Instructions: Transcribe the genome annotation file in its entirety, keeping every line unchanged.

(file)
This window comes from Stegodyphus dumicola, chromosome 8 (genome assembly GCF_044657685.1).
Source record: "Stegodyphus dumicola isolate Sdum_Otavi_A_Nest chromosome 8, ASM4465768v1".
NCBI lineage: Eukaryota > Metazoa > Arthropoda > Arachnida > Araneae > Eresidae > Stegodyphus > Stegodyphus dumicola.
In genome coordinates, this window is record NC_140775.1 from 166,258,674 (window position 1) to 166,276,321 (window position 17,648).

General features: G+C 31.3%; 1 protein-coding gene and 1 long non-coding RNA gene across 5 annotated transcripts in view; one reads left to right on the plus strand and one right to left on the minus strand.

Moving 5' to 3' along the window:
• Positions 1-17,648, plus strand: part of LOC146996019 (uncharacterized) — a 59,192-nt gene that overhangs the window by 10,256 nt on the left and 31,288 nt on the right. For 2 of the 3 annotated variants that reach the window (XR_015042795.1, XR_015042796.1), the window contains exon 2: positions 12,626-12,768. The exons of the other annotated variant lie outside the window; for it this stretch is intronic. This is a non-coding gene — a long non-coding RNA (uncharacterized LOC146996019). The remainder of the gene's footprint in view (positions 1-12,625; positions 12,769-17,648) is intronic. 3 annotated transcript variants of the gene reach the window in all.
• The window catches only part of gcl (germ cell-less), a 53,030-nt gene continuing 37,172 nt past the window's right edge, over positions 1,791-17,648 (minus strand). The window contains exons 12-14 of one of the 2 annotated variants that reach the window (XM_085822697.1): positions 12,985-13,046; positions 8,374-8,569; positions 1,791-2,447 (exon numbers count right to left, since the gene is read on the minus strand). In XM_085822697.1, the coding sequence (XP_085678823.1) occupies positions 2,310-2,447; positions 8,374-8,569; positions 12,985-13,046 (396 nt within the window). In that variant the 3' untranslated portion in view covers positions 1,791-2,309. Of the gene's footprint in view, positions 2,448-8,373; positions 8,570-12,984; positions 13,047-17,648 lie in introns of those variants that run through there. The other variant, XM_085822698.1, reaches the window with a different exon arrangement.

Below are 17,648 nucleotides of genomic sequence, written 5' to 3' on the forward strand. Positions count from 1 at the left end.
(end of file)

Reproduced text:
This window comes from Stegodyphus dumicola, chromosome 8 (genome assembly GCF_044657685.1).
Source record: "Stegodyphus dumicola isolate Sdum_Otavi_A_Nest chromosome 8, ASM4465768v1".
NCBI lineage: Eukaryota > Metazoa > Arthropoda > Arachnida > Araneae > Eresidae > Stegodyphus > Stegodyphus dumicola.
In genome coordinates, this window is record NC_140775.1 from 166,258,674 (window position 1) to 166,276,321 (window position 17,648).

General features: G+C 31.3%; 1 protein-coding gene and 1 long non-coding RNA gene across 5 annotated transcripts in view; one reads left to right on the plus strand and one right to left on the minus strand.

Moving 5' to 3' along the window:
• Positions 1-17,648, plus strand: part of LOC146996019 (uncharacterized) — a 59,192-nt gene that overhangs the window by 10,256 nt on the left and 31,288 nt on the right. For 2 of the 3 annotated variants that reach the window (XR_015042795.1, XR_015042796.1), the window contains exon 2: positions 12,626-12,768. The exons of the other annotated variant lie outside the window; for it this stretch is intronic. This is a non-coding gene — a long non-coding RNA (uncharacterized LOC146996019). The remainder of the gene's footprint in view (positions 1-12,625; positions 12,769-17,648) is intronic. 3 annotated transcript variants of the gene reach the window in all.
• The window catches only part of gcl (germ cell-less), a 53,030-nt gene continuing 37,172 nt past the window's right edge, over positions 1,791-17,648 (minus strand). The window contains exons 12-14 of one of the 2 annotated variants that reach the window (XM_085822697.1): positions 12,985-13,046; positions 8,374-8,569; positions 1,791-2,447 (exon numbers count right to left, since the gene is read on the minus strand). In XM_085822697.1, the coding sequence (XP_085678823.1) occupies positions 2,310-2,447; positions 8,374-8,569; positions 12,985-13,046 (396 nt within the window). In that variant the 3' untranslated portion in view covers positions 1,791-2,309. Of the gene's footprint in view, positions 2,448-8,373; positions 8,570-12,984; positions 13,047-17,648 lie in introns of those variants that run through there. The other variant, XM_085822698.1, reaches the window with a different exon arrangement.

Below are 17,648 nucleotides of genomic sequence, written 5' to 3' on the forward strand. Positions count from 1 at the left end.